This week’s article is provided by Eric Redmond, a twenty-year veteran technologist and author. It is a companion to his interview on Innovating Leadership, Co-creating Our Future titled Deep Tech: Demystifying the Breakthrough Technologies that aired on Tuesday, June 29th. The following article has been adapted from the Deep Tech book.
If you’ve seen 2008’s Iron Man, a movie that reinvigorated the superhero genre, you can probably picture the high-tech laboratory of main character Tony Stark. Over a decade ago, much of the technology featured in his lab—augmented reality, artificial intelligence, 3D printing, autonomous robotics, Internet of Things—was largely confined to the realm of science fiction and academia.
A few years later, these emerging technologies are past the research and development phase, just on the cusp of scale, but not quite yet available for prime time. They’re deep tech: technology that is barely feasible today but will become pervasive and hugely impactful in day-to-day life tomorrow. Why does this matter to you as a business leader?
Deep tech offers the potential for enormous growth to businesses that adopt or invest in it at the right time. If you get in early—but not too early—you can leverage tech that will soon be so ubiquitous, they’re household names as recognizable as the iPhone.
When to Get Involved in Deep Tech?
Successful adoption of deep tech is all about timing. By its definition, deep tech practically begs to be undervalued in its early days, but those who seize on the opportunity at the right time almost always end up the winners. The trick is answering the question: when is the right time to get involved?
If you grab on too early, you may find yourself as Yahoo or Friendster. Jump on too late, and you’re Bing or App.net. But right on time?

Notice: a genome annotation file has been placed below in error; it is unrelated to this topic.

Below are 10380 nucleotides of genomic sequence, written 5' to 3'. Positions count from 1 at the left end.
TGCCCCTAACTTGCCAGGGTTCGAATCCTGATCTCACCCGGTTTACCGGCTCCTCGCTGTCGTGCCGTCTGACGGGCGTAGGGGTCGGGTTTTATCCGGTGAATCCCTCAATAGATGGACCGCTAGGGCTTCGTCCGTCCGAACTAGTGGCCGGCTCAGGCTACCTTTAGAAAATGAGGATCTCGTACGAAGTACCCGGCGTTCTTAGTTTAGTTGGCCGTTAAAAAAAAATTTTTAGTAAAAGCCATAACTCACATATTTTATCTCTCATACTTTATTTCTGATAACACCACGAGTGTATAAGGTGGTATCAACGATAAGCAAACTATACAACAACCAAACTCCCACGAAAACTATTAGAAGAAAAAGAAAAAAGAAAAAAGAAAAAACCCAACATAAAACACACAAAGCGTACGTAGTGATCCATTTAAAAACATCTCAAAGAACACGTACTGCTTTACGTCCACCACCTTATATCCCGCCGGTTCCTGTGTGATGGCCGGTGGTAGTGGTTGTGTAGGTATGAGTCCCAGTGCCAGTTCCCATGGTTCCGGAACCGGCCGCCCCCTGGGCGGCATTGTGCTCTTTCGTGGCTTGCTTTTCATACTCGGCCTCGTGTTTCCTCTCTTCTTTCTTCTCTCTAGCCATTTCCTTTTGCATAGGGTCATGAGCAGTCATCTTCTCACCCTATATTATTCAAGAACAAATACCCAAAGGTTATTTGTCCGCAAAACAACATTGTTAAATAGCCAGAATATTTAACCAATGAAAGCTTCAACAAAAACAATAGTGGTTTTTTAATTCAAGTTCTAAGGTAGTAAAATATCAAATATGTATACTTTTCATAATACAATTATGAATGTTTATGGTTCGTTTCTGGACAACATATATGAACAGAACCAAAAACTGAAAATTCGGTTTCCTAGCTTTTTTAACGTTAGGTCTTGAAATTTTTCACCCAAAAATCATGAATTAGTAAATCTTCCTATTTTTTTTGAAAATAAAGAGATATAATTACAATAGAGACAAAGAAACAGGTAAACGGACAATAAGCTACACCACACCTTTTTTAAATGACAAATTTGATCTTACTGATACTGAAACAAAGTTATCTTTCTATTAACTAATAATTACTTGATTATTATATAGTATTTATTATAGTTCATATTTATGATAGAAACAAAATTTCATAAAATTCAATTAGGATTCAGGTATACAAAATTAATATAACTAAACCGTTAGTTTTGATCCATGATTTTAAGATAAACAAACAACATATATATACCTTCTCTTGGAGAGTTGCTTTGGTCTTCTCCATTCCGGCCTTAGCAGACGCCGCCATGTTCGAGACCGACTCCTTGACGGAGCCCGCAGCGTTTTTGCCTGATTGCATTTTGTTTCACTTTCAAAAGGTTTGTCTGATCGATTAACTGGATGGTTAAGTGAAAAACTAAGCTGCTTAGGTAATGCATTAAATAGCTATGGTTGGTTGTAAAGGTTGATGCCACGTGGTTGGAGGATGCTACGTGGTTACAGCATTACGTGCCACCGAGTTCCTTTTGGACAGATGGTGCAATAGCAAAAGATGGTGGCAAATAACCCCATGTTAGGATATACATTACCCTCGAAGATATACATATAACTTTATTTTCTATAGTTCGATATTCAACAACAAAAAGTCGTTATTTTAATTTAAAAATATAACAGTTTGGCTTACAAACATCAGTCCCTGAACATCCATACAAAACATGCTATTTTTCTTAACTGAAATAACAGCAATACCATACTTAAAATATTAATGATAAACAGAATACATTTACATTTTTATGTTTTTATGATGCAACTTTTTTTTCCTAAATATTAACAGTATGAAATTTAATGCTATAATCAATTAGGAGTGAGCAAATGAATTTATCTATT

You’re Google or Facebook.
The goal should be to not merely adopt emerging technologies but invest in and drive their adoption, forcing everyone else to catch up—that’s how you get ahead of the competition.
There are seven technologies poised to drive somewhere between 50 and 200 trillion dollars in new economic impact in the decade between 2020 and 2030: artificial intelligence, augmented and virtual reality, blockchain, and cryptocurrencies, the Internet of Things, autonomous vehicles, 3D printing, and quantum computing.
The right time to get involved in these technologies? Now.
Deep Tech Matters in Business
You might be thinking if the deep tech hasn’t hit the mainstream yet, does it matter to my business? The answer is yes. Whether you’re in finance, sales, design, logistics, or any number of fields and industries, we live in a world increasingly dominated by technology.
Over a hundred years ago, factories were the cutting edge, powered by the assembly line, and the world was dominated by those who used them. Then came electricity. Then business structures like the firm. Then supply chain optimization. Then the world belonged to those who cleverly leveraged financial instruments.
Today, we live in a fully digital age, and the major division is between those companies that respond to that change and those that are left behind. As corporate tech expert Patrick Fisher said in Reuters, “all companies are technology companies now.”
Leveraging emerging technology is an effective way to get ahead, and on the flip side, ignoring it can cost you significantly. Recent history is littered with corporations refusing to make the transition into leveraging technology appropriately, from the loss of a century of Sears dominance to the upstart of Amazon to Hertz bankruptcy due to a billion ride-share cuts.